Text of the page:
International Mammalian Genome Society

17th International Mouse Genome Conference

9-12 November 2003, Braunschweig, Germany


POSTER 169 - DISSECTING COMPLEX MULTIGENIC TRAITS BY MAPPING GENES THAT ACT SYSTEMICALLY THROUGH THEIR INFLUENCE ON MACROPHAGE CHARACTERISTICS

Fijneman RJA
VU University Medical Center, Amsterdam, the Netherlands

Co-Authors: 1) Vos M, 2) Demant P, 1) Kraal G
Institutions: 1) VU University Medical Center, Amsterdam, the Netherlands, 2) Roswell Park Cancer Institute, Buffalo, USA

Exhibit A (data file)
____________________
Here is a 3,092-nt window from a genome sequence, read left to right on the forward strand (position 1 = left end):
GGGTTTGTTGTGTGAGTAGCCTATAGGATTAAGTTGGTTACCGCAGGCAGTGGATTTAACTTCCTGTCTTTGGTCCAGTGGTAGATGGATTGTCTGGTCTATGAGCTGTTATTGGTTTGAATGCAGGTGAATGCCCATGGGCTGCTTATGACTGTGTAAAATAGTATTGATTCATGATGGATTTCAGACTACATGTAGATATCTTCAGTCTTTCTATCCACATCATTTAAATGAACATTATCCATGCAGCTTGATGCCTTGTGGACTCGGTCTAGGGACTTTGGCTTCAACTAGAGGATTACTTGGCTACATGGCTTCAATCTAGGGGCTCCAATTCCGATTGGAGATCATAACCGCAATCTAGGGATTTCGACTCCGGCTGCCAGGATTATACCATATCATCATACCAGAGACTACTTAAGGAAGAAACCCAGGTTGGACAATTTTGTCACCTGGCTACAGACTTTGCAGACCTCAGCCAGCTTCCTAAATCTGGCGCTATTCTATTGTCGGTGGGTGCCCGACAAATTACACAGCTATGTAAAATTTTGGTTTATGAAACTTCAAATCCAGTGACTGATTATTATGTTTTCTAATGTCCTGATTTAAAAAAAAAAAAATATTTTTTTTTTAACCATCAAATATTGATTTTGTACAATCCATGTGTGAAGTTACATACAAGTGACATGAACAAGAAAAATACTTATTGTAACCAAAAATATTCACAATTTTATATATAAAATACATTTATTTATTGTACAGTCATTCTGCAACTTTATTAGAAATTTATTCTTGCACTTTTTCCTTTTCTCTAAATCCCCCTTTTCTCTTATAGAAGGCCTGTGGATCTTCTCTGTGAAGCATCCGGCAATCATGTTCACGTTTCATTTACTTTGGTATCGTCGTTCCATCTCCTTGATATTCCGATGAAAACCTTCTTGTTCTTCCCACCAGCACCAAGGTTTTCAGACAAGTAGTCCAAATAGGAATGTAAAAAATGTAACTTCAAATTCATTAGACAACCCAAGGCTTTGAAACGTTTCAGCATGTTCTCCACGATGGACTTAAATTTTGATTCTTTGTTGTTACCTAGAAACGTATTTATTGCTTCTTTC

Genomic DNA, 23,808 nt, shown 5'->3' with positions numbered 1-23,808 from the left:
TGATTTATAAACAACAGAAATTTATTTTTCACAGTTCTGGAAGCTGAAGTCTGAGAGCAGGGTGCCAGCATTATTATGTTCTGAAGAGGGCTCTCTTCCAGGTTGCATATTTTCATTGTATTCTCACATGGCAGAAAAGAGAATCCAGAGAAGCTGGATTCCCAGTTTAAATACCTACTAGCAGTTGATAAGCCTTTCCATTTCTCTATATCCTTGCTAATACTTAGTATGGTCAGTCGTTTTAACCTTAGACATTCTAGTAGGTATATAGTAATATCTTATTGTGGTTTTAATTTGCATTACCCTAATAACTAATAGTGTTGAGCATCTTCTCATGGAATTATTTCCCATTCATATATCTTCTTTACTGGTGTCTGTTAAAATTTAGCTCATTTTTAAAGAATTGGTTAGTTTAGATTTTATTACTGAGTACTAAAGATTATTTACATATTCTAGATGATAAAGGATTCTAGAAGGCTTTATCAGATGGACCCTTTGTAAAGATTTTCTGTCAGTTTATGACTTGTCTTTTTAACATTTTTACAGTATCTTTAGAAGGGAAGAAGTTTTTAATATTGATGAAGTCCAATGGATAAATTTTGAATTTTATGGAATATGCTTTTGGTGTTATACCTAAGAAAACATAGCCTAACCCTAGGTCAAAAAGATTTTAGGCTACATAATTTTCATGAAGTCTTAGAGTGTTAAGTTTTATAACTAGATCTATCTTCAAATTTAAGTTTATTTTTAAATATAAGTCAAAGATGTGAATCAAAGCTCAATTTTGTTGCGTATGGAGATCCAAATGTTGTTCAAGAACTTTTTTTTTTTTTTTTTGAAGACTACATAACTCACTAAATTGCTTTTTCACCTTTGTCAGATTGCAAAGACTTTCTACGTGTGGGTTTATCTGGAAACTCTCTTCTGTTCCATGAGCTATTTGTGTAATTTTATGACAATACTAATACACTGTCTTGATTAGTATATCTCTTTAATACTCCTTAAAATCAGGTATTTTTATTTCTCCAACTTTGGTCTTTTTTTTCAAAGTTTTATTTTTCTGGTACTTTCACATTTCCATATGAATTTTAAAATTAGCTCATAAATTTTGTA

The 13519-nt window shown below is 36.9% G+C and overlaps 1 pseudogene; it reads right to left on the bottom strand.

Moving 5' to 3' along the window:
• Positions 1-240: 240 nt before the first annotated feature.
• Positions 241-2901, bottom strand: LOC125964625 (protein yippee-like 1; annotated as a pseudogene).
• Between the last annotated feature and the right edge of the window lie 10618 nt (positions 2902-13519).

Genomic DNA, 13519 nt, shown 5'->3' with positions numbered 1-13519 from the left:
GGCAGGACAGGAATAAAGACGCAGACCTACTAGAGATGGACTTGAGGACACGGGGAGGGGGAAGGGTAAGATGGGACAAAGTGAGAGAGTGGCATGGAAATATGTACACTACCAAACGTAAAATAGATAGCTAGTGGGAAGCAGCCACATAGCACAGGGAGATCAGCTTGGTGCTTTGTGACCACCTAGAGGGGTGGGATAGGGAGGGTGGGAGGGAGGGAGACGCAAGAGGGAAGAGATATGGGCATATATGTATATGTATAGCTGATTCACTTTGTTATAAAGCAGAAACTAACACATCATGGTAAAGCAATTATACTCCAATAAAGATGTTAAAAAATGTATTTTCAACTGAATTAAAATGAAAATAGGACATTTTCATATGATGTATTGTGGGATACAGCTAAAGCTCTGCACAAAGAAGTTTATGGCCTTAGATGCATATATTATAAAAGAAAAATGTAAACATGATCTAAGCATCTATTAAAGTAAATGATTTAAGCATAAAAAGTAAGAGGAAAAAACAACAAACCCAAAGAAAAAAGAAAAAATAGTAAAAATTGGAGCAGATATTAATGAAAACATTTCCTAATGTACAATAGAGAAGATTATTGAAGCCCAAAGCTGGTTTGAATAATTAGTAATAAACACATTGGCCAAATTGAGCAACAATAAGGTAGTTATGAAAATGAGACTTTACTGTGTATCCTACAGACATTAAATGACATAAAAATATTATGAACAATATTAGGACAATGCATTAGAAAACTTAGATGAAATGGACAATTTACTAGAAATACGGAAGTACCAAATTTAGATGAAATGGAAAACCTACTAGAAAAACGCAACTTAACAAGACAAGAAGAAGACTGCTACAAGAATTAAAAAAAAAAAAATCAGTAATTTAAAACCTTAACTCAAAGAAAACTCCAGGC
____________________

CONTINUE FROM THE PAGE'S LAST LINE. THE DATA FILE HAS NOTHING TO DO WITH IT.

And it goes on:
Susceptibility to common diseases like cancer, atherosclerosis, infectious diseases and autoimmune diseases is influenced by multiple genetic factors. On the one hand, each of these diseases has its own distinct etiology and is therefore influenced by disease-specific susceptibility genes. On the other hand, some susceptibility genes may affect multiple diseases by functioning systemically. Our goal is to identify systemically-acting susceptibility genes by studying the genetics of macrophage characteristics because of the strong implications of macrophages in initiation and progression of various diseases. Bone marrow-derived macrophages (BMMf) were obtained from individual mice of F2-crosses produced between several OcB-9/Dem-derived inbred strains and their common background strain O20/A, resulting in segregation of about 10% of the genome that is known to contain 11 out of 30 previously mapped susceptibility to lung cancer (Sluc) loci. BMMf were subjected to a series of assays including stimulation with lipopolysaccharides upon which secretion of TNFα and IL-12p40 was measured by ELISA, and expression of inducible nitric oxide synthase (iNOS) and cyclooxygenase-2 was determined by quantification of immunofluorescent staining. Here we report that two loci, Sluc6 and Sluc20, were significantly linked to secretion of TNFα and IL-12p40, and iNOS expression. Interestingly, both Sluc6 and Sluc20 are located within genomic regions that also influence lung tumor shape, susceptibility to intestinal cancer and autoimmune diseases, indicating that they might indeed affect multiple phenotypes. Future investigations aim to identify these 'macrophage-associated risk factors' upon which their influence on susceptibility to cancer and other diseases will be examined.


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